Cover: The Transformation of Nature in Art, from Harvard University PressCover: The Transformation of Nature in Art in E-DITION

The Transformation of Nature in Art

Available from De Gruyter »

Product Details

E-DITION

$65.00 • £54.95 • €60.00

ISBN 9780674283862

Publication Date: 01/01/1934

245 pages

World

Related Subjects

Harvard University Press has partnered with De Gruyter to make available for sale worldwide virtually all in-copyright HUP books that had become unavailable since their original publication. The 2,800 titles in the “e-ditions” program can be purchased individually as PDF eBooks or as hardcover reprint (“print-on-demand”) editions via the “Available from De Gruyter” link above. They are also available to institutions in ten separate subject-area packages that reflect the entire spectrum of the Press’s catalog. More about the E-ditions Program »

In contrast to contemporary western theories of aesthetics, scholastic and Oriental art agree that art imitates nature in her manner of operation, not nature visually. Things, including works of art, are what they are by reason of the determining forms or ideas embodied in them, and valid judgments are impossible without an understanding of these formative ideas. Christian and Oriental art, in other words, are languages; post-renaissance art, a spectacle. Aesthetic experience, then, consists in the combined intellectual and emotional delight of the spectator’s self-identification with the indicated content. Ananda Coomaraswamy’s book sets forth this view of art and at the same time makes accessible certain Oriental, and especially Indian, source material hitherto almost unknown to students.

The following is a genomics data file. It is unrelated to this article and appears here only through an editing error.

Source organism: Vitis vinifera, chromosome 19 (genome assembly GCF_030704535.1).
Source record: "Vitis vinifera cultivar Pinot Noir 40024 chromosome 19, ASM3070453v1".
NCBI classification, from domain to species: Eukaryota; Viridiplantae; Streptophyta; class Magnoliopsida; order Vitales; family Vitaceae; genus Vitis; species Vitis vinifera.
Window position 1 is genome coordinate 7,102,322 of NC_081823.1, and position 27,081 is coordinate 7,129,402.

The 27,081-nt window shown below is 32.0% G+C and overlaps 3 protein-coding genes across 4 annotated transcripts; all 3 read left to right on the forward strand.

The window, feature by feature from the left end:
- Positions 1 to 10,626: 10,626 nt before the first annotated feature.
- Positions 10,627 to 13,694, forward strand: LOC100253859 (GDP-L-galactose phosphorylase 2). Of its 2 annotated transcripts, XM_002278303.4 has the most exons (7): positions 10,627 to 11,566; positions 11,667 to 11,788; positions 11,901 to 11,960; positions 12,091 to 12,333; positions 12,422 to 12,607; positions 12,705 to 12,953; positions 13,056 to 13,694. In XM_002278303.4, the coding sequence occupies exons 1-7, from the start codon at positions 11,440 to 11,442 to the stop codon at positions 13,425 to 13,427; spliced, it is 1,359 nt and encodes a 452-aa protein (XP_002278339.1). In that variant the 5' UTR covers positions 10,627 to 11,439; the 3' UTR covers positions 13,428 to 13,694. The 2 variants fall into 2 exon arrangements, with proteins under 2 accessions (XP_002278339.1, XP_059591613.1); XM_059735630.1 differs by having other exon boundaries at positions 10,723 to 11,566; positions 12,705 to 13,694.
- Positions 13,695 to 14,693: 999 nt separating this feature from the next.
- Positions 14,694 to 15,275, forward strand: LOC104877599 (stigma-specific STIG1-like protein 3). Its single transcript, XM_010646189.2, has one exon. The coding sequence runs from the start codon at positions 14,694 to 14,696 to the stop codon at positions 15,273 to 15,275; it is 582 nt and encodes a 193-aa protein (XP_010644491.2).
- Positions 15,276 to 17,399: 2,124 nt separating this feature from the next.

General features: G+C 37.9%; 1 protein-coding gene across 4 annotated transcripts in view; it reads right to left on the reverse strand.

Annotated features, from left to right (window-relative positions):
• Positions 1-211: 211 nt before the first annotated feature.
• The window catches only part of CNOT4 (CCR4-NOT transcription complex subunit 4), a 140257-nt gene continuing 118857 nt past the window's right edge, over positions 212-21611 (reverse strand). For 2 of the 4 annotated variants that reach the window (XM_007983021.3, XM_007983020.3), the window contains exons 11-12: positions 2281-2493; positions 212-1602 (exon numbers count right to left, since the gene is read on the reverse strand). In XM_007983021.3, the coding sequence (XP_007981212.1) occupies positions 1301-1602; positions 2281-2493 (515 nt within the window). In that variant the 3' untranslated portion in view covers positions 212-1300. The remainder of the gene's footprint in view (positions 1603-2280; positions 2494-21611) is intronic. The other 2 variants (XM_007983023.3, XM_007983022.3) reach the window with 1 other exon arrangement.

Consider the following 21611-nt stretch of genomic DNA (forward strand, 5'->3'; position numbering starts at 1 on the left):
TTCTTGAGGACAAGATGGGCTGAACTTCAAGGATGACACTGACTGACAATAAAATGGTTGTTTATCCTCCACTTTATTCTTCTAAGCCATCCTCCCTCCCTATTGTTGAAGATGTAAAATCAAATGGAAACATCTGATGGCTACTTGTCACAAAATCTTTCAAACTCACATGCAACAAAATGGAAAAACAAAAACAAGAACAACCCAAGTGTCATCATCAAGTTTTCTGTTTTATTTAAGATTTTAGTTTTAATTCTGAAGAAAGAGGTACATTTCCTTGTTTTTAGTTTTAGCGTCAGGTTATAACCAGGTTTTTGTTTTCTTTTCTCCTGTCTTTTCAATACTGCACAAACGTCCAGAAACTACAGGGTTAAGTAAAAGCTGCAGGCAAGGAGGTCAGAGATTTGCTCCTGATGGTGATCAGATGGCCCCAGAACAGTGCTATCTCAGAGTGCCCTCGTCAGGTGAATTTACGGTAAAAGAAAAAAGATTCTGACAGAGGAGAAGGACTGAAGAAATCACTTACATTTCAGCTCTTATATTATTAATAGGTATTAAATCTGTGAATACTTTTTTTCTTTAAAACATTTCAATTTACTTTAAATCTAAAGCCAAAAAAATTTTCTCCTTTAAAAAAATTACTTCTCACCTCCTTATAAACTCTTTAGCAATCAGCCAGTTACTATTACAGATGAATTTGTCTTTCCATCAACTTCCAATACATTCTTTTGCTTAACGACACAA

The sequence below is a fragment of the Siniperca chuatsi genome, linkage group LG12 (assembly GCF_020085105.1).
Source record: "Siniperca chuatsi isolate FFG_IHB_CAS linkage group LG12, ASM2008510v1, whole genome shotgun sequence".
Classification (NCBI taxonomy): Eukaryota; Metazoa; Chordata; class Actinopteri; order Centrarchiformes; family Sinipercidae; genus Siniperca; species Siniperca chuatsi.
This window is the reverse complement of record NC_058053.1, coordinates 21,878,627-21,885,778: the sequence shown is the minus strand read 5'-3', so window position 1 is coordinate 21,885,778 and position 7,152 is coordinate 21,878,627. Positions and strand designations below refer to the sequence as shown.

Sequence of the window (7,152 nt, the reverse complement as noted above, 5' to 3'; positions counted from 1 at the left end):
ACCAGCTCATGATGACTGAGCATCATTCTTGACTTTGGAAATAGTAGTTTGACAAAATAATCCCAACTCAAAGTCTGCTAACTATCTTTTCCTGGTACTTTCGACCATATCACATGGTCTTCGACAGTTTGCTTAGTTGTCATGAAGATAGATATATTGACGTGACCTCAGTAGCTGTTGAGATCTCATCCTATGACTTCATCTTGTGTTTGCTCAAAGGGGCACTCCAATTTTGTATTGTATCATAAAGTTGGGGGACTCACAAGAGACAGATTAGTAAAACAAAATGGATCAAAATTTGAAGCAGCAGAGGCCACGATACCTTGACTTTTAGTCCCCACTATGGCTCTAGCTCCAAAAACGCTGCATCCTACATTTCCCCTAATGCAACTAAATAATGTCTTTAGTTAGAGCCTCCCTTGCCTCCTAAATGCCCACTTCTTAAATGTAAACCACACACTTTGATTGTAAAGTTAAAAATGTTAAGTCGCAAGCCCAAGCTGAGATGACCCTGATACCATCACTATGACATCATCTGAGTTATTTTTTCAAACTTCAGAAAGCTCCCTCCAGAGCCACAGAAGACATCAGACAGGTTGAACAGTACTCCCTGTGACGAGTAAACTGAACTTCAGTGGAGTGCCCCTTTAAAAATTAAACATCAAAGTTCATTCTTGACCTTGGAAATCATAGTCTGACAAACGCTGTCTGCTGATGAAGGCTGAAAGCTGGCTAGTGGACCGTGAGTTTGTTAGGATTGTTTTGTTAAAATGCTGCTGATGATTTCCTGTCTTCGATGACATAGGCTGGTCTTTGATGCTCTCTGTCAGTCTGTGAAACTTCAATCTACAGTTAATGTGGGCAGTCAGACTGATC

Recent News

Black lives matter. Black voices matter. A statement from HUP »

From Our Blog

Jacket: An Inquiry into Modes of Existence: An Anthropology of the Moderns, by Bruno Latour, translated by Catherine Porter, from Harvard University Press

Honoring Latour

In awarding Bruno Latour the 2021 Kyoto Prize for Arts and Philosophy, the Inamori Foundation said he has “revolutionized the conventional view of science” and “his philosophy re-examines ‘modernity’ based on the dualism of nature and society.” Below is an excerpt from An Inquiry into Modes of Existence: An Anthropology of the Moderns. For more than twenty years, scientific and technological controversies have proliferated in number and scope, eventually reaching the climate itself. Since geologists are beginning to use the term “Anthropocene” to designate the era of Earth’s history that follows the Holocene